Friday, September 19, 2014

Beautiful Feet

by Jeff Moles

Stories from scripture remind us of the importance of our feet.  God, calling from the burning bush, instructed Moses to take off his shoes because the ground on which he stood was holy.  At the home of Lazarus, Mary washes Jesus’ feet with her tears.  On the last night of his life, in an act of humility, Jesus washed the feet of his disciples, saying “so if I your Lord and Teacher, have washed your feet, you also ought to wash one another’s feet.”

With this expression of spirituality as our starting place, people gather in a room that normally serves as an art studio each week at Room In The Inn, Nashville’s comprehensive center for people struggling with homelessness.  Staff and volunteers come together to create a sacred space, where physical needs can be met and spiritual ones too.  Our foot clinic is a place where people who call the streets their home encounter others who are not there to judge their lives or question their contribution to society.  In fact, the people who staff the foot clinic are most aware of the hard work that it takes to be homeless.  We see the scars on feet, and the weariness of spirits that come to us.  And so we serve, washing feet as Jesus asked us to do.  We are served in return by the humor and the hope that we see in people we discover to be very much like us.

In thinking about why we need a foot clinic, it would be easy to speak only of the many hours homeless people spend on their feet standing in lines, walking, and working.  But these are not the only things our feet were created to do.

One afternoon a few years ago, toward the end of a particularly cold winter, a member of our staff put on some music in our day center.  The rhythmic sounds of Stevie Wonder, Diana Ross, and Marvin Gaye filled the room where people congregate during the day.  I looked up, expecting to see the tightly-packed crowd in all of its usual tension.  Instead, I saw some movement.  Two women in the room were twirling one another around to the beat of the music.  Pretty soon, chairs were being moved out of the way, and more people got onto their feet.  Even I, not the best or most confident dancer by a long shot, got into the act.  A dance party had broken out in our homeless shelter.  Sorrows were forgotten, anger was diffused, and worry was replaced with fun, if only for an afternoon.

We care for feet not only because they are important for work and survival, but because it humbles us all, reminding us of the command to love one another.  We clip nails and massage feet not only to relieve pain, but because too many people are deprived of human touch that is not sexual or violent.  We take the risk of removing our shoes and entering into another person’s life not only because we are crazy (and some might say we are!), but because we need these feet to become instruments of peace.  We need them for dancing, our statement to the world that even in the midst of hardship, there is reason for joy.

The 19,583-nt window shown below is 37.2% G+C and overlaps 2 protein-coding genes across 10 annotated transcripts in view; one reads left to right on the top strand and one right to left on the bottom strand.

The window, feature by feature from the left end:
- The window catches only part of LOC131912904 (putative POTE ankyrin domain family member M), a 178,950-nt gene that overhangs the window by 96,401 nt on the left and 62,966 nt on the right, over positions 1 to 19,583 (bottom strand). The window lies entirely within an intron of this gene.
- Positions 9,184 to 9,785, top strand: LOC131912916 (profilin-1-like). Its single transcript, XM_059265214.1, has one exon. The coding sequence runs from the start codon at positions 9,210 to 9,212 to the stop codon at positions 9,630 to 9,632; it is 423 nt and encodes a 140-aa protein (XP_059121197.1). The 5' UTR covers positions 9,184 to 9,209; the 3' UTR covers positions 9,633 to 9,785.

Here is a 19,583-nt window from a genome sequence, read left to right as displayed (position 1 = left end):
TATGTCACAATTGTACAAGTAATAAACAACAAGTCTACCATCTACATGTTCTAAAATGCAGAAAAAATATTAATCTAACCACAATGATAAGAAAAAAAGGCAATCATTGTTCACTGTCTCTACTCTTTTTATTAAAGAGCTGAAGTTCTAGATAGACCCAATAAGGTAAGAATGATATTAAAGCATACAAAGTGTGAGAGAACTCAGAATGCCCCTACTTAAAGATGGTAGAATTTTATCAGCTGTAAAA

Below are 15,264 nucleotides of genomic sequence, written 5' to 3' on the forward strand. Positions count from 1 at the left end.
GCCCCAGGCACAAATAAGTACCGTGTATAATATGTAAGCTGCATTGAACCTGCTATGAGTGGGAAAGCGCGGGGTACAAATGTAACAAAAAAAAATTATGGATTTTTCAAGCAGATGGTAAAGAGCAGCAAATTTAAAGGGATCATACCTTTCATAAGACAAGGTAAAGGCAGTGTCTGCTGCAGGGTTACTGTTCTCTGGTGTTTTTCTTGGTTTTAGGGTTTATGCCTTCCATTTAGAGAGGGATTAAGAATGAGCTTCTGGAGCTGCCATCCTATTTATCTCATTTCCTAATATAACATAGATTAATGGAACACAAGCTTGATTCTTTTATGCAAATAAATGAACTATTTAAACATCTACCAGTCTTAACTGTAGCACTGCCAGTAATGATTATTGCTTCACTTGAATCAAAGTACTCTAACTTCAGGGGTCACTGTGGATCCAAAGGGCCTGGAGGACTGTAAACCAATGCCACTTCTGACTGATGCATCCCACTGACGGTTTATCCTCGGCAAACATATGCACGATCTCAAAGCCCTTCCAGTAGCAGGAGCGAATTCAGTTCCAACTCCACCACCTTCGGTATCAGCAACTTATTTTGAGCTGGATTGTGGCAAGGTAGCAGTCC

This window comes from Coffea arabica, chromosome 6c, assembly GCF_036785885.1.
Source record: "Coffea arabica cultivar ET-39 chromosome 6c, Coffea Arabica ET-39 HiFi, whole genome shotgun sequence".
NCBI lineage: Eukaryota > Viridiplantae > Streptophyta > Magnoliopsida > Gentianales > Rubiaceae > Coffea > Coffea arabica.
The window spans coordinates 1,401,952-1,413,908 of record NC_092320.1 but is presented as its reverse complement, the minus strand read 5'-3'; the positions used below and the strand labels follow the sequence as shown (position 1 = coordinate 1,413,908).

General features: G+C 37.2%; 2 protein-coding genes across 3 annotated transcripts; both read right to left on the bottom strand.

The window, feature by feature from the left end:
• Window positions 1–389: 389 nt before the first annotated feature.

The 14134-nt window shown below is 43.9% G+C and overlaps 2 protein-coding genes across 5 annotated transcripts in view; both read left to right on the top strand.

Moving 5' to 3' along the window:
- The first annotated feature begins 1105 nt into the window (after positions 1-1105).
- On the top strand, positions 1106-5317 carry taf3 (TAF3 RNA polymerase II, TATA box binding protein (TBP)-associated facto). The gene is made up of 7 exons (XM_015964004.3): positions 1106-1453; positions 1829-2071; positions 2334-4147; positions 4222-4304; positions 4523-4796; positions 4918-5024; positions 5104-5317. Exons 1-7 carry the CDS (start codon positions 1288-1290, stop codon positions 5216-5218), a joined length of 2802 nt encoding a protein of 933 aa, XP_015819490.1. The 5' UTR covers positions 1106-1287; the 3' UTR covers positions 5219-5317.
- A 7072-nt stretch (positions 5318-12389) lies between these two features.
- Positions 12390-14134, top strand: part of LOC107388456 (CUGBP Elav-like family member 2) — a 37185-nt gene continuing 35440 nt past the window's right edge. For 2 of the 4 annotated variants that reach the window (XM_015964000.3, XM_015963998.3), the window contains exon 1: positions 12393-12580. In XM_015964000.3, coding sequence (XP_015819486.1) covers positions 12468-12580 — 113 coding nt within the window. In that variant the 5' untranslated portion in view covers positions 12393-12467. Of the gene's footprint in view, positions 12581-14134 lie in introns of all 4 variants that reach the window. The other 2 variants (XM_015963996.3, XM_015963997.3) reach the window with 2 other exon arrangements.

How beautiful upon the mountains are the feet of the messenger who announces peace, who brings good news, who announces salvation, who says to Zion, “Your God reigns.”  Listen! Your sentinels lift up their voices, together they sing for joy; for in plain sight they see the return of the Lord to Zion.  Break forth together into singing, you ruins of Jerusalem; for the Lord has comforted his people, he has redeemed Jerusalem.   –Isaiah 52:7-9

Tuesday, September 9, 2014

Join Nashville's Inn Crowd

by Mary Wilder
Room In The Inn Winter Shelter Director

Everyone wants to be cool. None of us really get past that feeling we had in school, that desire to fit in with just the right group. We all look for our place to belong.

As adults, though, our criteria for choosing a group may mature. We may look for people who pursue similar professional goals or who share interests with us. Recently, I searched for a book club to join. A quick internet search uncovered dozens of choices representing every genre of literature imaginable. There is a web site called Meet Up, which features clubs from Scrabble playing to hiking to poetry writing. We are all searching for ways to connect and find meaning.

Then there is the Inn Crowd.  For twenty-nine years Room In The Inn has been a community of people bound together to offer shelter and compassion to people experiencing homelessness. 188 congregations open their doors to welcome guests in the winter months. It is a ministry that creates a real mutuality, a chance to break down barriers that separate us. We take part in time together and focus on relationship in the simple act of offering a meal and a place to stay.  It is a movement that allows people to experience something sacred. On one level, Room In The Inn is about bringing people inside from the cold. But, in a profound way, it is about encountering God in the faces around the table.

The polar vortex last winter taught us a hard lesson at Room In The Inn. We learned how brutal and life-threatening the weather can be. In response, we are working diligently to expand The Inn Crowd. We are asking congregations already part of Room In The Inn to do one of two things: take an extra guest or two or schedule extra nights in the coldest months of January and February. We also need help identifying congregations who do not take part in Room In The Inn and invite them to join us. We are looking for contacts within those congregations.

Everyone should know what it is like to be in The Inn Crowd.

Contact Mary to let her know how you and your congregation plan to help.